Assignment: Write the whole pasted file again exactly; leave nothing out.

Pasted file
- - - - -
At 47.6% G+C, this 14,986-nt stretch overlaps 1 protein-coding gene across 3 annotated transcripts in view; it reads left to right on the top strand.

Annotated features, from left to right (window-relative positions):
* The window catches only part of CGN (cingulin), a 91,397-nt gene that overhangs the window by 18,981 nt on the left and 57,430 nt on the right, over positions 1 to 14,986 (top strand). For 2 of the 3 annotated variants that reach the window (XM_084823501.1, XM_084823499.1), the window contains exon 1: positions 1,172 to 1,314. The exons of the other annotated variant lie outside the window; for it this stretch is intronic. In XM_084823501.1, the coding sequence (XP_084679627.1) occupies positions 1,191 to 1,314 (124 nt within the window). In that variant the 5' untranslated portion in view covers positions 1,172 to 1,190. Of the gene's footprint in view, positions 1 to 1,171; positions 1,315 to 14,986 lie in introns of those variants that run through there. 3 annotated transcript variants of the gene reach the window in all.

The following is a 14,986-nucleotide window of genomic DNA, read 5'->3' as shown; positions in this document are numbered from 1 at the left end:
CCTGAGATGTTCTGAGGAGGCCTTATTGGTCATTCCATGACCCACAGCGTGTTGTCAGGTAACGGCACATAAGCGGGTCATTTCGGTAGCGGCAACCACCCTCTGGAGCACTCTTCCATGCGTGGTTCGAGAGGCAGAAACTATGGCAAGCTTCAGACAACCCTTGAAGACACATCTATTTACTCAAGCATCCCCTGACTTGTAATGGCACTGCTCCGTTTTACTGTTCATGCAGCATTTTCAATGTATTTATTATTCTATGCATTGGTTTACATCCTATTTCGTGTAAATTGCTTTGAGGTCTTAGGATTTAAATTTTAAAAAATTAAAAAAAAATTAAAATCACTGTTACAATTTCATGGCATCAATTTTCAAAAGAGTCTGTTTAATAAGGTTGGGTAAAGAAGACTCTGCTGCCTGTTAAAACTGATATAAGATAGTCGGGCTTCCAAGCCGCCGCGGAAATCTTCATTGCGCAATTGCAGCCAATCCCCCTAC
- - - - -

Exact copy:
At 47.6% G+C, this 14,986-nt stretch overlaps 1 protein-coding gene across 3 annotated transcripts in view; it reads left to right on the top strand.

Annotated features, from left to right (window-relative positions):
* The window catches only part of CGN (cingulin), a 91,397-nt gene that overhangs the window by 18,981 nt on the left and 57,430 nt on the right, over positions 1 to 14,986 (top strand). For 2 of the 3 annotated variants that reach the window (XM_084823501.1, XM_084823499.1), the window contains exon 1: positions 1,172 to 1,314. The exons of the other annotated variant lie outside the window; for it this stretch is intronic. In XM_084823501.1, the coding sequence (XP_084679627.1) occupies positions 1,191 to 1,314 (124 nt within the window). In that variant the 5' untranslated portion in view covers positions 1,172 to 1,190. Of the gene's footprint in view, positions 1 to 1,171; positions 1,315 to 14,986 lie in introns of those variants that run through there. 3 annotated transcript variants of the gene reach the window in all.

The following is a 14,986-nucleotide window of genomic DNA, read 5'->3' as shown; positions in this document are numbered from 1 at the left end:
CCTGAGATGTTCTGAGGAGGCCTTATTGGTCATTCCATGACCCACAGCGTGTTGTCAGGTAACGGCACATAAGCGGGTCATTTCGGTAGCGGCAACCACCCTCTGGAGCACTCTTCCATGCGTGGTTCGAGAGGCAGAAACTATGGCAAGCTTCAGACAACCCTTGAAGACACATCTATTTACTCAAGCATCCCCTGACTTGTAATGGCACTGCTCCGTTTTACTGTTCATGCAGCATTTTCAATGTATTTATTATTCTATGCATTGGTTTACATCCTATTTCGTGTAAATTGCTTTGAGGTCTTAGGATTTAAATTTTAAAAAATTAAAAAAAAATTAAAATCACTGTTACAATTTCATGGCATCAATTTTCAAAAGAGTCTGTTTAATAAGGTTGGGTAAAGAAGACTCTGCTGCCTGTTAAAACTGATATAAGATAGTCGGGCTTCCAAGCCGCCGCGGAAATCTTCATTGCGCAATTGCAGCCAATCCCCCTAC